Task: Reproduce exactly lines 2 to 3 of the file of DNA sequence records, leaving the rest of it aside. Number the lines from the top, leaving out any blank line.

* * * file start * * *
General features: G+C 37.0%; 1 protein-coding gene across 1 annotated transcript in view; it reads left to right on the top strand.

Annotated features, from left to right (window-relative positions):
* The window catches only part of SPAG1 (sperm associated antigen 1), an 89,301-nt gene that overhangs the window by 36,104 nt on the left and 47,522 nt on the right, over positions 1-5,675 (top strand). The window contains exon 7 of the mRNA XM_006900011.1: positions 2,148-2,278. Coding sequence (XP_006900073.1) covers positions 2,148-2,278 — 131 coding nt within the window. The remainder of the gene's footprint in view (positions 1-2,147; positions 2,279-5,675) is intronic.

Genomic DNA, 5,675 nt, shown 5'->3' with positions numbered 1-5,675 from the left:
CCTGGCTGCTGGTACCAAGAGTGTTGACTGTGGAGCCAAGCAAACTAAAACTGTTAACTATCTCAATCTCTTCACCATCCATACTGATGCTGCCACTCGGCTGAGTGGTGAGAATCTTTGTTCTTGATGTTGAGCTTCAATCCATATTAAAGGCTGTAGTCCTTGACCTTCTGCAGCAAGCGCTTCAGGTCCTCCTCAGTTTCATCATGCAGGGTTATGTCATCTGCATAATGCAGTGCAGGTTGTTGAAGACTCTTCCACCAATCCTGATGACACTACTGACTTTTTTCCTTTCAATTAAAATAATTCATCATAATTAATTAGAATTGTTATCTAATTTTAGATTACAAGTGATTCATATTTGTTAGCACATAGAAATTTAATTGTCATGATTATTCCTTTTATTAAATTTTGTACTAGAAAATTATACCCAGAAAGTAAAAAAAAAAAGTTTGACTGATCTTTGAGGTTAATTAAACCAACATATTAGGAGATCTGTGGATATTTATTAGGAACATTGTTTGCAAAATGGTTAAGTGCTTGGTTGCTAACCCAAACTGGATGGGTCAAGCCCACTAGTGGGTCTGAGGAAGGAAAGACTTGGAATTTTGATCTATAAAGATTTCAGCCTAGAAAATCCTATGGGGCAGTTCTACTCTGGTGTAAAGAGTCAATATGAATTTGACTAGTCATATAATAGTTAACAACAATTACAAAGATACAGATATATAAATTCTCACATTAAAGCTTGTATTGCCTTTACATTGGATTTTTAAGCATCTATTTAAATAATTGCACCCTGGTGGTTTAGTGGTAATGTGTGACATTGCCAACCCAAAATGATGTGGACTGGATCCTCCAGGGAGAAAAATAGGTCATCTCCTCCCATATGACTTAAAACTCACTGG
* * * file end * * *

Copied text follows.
Annotated features, from left to right (window-relative positions):
* The window catches only part of SPAG1 (sperm associated antigen 1), an 89,301-nt gene that overhangs the window by 36,104 nt on the left and 47,522 nt on the right, over positions 1-5,675 (top strand). The window contains exon 7 of the mRNA XM_006900011.1: positions 2,148-2,278. Coding sequence (XP_006900073.1) covers positions 2,148-2,278 — 131 coding nt within the window. The remainder of the gene's footprint in view (positions 1-2,147; positions 2,279-5,675) is intronic.